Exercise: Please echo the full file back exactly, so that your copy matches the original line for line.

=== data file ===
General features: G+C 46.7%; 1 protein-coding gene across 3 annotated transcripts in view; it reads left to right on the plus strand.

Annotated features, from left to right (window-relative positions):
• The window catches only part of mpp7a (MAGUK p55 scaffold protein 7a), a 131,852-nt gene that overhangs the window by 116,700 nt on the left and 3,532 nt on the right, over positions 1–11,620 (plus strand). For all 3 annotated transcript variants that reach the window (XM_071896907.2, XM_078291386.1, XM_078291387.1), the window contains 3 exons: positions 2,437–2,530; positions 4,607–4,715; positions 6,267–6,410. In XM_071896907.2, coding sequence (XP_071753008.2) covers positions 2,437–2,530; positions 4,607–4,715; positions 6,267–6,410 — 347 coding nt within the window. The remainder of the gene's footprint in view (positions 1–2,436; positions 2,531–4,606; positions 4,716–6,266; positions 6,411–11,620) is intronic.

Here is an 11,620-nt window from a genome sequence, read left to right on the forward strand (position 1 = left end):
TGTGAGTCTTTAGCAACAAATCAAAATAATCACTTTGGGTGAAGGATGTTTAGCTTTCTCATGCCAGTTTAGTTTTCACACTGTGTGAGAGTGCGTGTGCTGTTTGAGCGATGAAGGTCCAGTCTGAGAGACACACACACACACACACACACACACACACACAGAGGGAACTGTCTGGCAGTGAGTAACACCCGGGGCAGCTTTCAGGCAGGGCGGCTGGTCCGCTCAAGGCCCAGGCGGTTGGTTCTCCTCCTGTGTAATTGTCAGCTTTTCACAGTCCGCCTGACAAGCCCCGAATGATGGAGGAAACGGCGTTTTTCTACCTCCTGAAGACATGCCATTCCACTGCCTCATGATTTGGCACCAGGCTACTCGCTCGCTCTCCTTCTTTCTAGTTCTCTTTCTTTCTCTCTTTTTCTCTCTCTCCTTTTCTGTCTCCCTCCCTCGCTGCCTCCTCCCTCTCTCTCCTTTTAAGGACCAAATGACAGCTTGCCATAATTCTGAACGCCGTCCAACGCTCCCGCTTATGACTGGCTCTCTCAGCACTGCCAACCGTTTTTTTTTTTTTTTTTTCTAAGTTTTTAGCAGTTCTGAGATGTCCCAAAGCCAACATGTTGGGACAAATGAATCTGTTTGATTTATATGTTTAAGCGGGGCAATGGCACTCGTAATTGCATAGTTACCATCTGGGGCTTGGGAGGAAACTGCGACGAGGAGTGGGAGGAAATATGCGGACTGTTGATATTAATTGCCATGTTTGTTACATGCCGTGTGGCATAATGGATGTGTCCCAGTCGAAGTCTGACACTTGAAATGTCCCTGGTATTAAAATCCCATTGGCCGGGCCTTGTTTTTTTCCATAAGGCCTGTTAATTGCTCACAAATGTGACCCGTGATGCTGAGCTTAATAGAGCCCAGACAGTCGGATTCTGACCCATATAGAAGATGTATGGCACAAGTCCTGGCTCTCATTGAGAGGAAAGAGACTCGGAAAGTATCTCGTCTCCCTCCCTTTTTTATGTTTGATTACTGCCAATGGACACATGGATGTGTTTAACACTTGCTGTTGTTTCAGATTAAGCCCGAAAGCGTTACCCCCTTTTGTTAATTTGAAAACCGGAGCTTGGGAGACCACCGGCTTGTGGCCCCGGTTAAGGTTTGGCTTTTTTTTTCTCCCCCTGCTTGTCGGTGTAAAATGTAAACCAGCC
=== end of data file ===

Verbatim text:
General features: G+C 46.7%; 1 protein-coding gene across 3 annotated transcripts in view; it reads left to right on the plus strand.

Annotated features, from left to right (window-relative positions):
• The window catches only part of mpp7a (MAGUK p55 scaffold protein 7a), a 131,852-nt gene that overhangs the window by 116,700 nt on the left and 3,532 nt on the right, over positions 1–11,620 (plus strand). For all 3 annotated transcript variants that reach the window (XM_071896907.2, XM_078291386.1, XM_078291387.1), the window contains 3 exons: positions 2,437–2,530; positions 4,607–4,715; positions 6,267–6,410. In XM_071896907.2, coding sequence (XP_071753008.2) covers positions 2,437–2,530; positions 4,607–4,715; positions 6,267–6,410 — 347 coding nt within the window. The remainder of the gene's footprint in view (positions 1–2,436; positions 2,531–4,606; positions 4,716–6,266; positions 6,411–11,620) is intronic.

Here is an 11,620-nt window from a genome sequence, read left to right on the forward strand (position 1 = left end):
TGTGAGTCTTTAGCAACAAATCAAAATAATCACTTTGGGTGAAGGATGTTTAGCTTTCTCATGCCAGTTTAGTTTTCACACTGTGTGAGAGTGCGTGTGCTGTTTGAGCGATGAAGGTCCAGTCTGAGAGACACACACACACACACACACACACACACACACAGAGGGAACTGTCTGGCAGTGAGTAACACCCGGGGCAGCTTTCAGGCAGGGCGGCTGGTCCGCTCAAGGCCCAGGCGGTTGGTTCTCCTCCTGTGTAATTGTCAGCTTTTCACAGTCCGCCTGACAAGCCCCGAATGATGGAGGAAACGGCGTTTTTCTACCTCCTGAAGACATGCCATTCCACTGCCTCATGATTTGGCACCAGGCTACTCGCTCGCTCTCCTTCTTTCTAGTTCTCTTTCTTTCTCTCTTTTTCTCTCTCTCCTTTTCTGTCTCCCTCCCTCGCTGCCTCCTCCCTCTCTCTCCTTTTAAGGACCAAATGACAGCTTGCCATAATTCTGAACGCCGTCCAACGCTCCCGCTTATGACTGGCTCTCTCAGCACTGCCAACCGTTTTTTTTTTTTTTTTTTCTAAGTTTTTAGCAGTTCTGAGATGTCCCAAAGCCAACATGTTGGGACAAATGAATCTGTTTGATTTATATGTTTAAGCGGGGCAATGGCACTCGTAATTGCATAGTTACCATCTGGGGCTTGGGAGGAAACTGCGACGAGGAGTGGGAGGAAATATGCGGACTGTTGATATTAATTGCCATGTTTGTTACATGCCGTGTGGCATAATGGATGTGTCCCAGTCGAAGTCTGACACTTGAAATGTCCCTGGTATTAAAATCCCATTGGCCGGGCCTTGTTTTTTTCCATAAGGCCTGTTAATTGCTCACAAATGTGACCCGTGATGCTGAGCTTAATAGAGCCCAGACAGTCGGATTCTGACCCATATAGAAGATGTATGGCACAAGTCCTGGCTCTCATTGAGAGGAAAGAGACTCGGAAAGTATCTCGTCTCCCTCCCTTTTTTATGTTTGATTACTGCCAATGGACACATGGATGTGTTTAACACTTGCTGTTGTTTCAGATTAAGCCCGAAAGCGTTACCCCCTTTTGTTAATTTGAAAACCGGAGCTTGGGAGACCACCGGCTTGTGGCCCCGGTTAAGGTTTGGCTTTTTTTTTCTCCCCCTGCTTGTCGGTGTAAAATGTAAACCAGCC